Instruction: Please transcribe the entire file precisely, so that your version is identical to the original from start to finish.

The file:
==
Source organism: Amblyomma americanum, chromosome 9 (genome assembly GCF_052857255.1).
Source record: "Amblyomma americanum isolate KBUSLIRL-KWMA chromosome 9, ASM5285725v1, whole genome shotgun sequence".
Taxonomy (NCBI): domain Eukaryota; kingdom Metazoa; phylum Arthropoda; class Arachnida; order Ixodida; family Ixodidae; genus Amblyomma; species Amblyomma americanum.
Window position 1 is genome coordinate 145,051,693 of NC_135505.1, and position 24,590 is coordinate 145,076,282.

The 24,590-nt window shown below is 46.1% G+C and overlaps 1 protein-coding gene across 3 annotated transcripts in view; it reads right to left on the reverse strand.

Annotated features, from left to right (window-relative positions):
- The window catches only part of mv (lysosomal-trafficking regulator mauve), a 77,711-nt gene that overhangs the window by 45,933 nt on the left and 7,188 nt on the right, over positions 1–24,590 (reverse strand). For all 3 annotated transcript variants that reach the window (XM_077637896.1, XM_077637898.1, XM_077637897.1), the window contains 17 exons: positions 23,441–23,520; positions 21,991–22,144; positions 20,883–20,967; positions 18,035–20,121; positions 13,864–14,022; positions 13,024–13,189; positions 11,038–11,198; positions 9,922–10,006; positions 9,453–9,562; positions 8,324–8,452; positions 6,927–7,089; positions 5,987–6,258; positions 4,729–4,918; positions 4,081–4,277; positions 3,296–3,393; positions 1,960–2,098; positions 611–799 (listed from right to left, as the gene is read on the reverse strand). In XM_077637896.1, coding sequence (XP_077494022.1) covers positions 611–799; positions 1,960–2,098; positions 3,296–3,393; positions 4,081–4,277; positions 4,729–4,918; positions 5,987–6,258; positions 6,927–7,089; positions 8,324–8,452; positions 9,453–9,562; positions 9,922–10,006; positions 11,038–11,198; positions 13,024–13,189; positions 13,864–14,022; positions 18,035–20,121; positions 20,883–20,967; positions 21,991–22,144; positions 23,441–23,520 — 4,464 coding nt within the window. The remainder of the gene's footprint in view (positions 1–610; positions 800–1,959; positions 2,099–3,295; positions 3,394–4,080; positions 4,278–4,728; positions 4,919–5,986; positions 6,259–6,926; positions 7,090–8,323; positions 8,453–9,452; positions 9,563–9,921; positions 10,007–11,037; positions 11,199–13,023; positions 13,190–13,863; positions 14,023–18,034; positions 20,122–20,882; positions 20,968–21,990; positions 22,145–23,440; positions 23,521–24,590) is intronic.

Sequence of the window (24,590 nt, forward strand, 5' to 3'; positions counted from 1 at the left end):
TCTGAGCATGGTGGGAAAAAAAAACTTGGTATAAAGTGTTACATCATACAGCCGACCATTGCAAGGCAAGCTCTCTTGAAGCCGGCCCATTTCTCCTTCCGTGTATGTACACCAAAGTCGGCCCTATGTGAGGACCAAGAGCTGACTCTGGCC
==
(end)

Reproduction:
Source organism: Amblyomma americanum, chromosome 9 (genome assembly GCF_052857255.1).
Source record: "Amblyomma americanum isolate KBUSLIRL-KWMA chromosome 9, ASM5285725v1, whole genome shotgun sequence".
Taxonomy (NCBI): domain Eukaryota; kingdom Metazoa; phylum Arthropoda; class Arachnida; order Ixodida; family Ixodidae; genus Amblyomma; species Amblyomma americanum.
Window position 1 is genome coordinate 145,051,693 of NC_135505.1, and position 24,590 is coordinate 145,076,282.

The 24,590-nt window shown below is 46.1% G+C and overlaps 1 protein-coding gene across 3 annotated transcripts in view; it reads right to left on the reverse strand.

Annotated features, from left to right (window-relative positions):
- The window catches only part of mv (lysosomal-trafficking regulator mauve), a 77,711-nt gene that overhangs the window by 45,933 nt on the left and 7,188 nt on the right, over positions 1–24,590 (reverse strand). For all 3 annotated transcript variants that reach the window (XM_077637896.1, XM_077637898.1, XM_077637897.1), the window contains 17 exons: positions 23,441–23,520; positions 21,991–22,144; positions 20,883–20,967; positions 18,035–20,121; positions 13,864–14,022; positions 13,024–13,189; positions 11,038–11,198; positions 9,922–10,006; positions 9,453–9,562; positions 8,324–8,452; positions 6,927–7,089; positions 5,987–6,258; positions 4,729–4,918; positions 4,081–4,277; positions 3,296–3,393; positions 1,960–2,098; positions 611–799 (listed from right to left, as the gene is read on the reverse strand). In XM_077637896.1, coding sequence (XP_077494022.1) covers positions 611–799; positions 1,960–2,098; positions 3,296–3,393; positions 4,081–4,277; positions 4,729–4,918; positions 5,987–6,258; positions 6,927–7,089; positions 8,324–8,452; positions 9,453–9,562; positions 9,922–10,006; positions 11,038–11,198; positions 13,024–13,189; positions 13,864–14,022; positions 18,035–20,121; positions 20,883–20,967; positions 21,991–22,144; positions 23,441–23,520 — 4,464 coding nt within the window. The remainder of the gene's footprint in view (positions 1–610; positions 800–1,959; positions 2,099–3,295; positions 3,394–4,080; positions 4,278–4,728; positions 4,919–5,986; positions 6,259–6,926; positions 7,090–8,323; positions 8,453–9,452; positions 9,563–9,921; positions 10,007–11,037; positions 11,199–13,023; positions 13,190–13,863; positions 14,023–18,034; positions 20,122–20,882; positions 20,968–21,990; positions 22,145–23,440; positions 23,521–24,590) is intronic.

Sequence of the window (24,590 nt, forward strand, 5' to 3'; positions counted from 1 at the left end):
TCTGAGCATGGTGGGAAAAAAAAACTTGGTATAAAGTGTTACATCATACAGCCGACCATTGCAAGGCAAGCTCTCTTGAAGCCGGCCCATTTCTCCTTCCGTGTATGTACACCAAAGTCGGCCCTATGTGAGGACCAAGAGCTGACTCTGGCC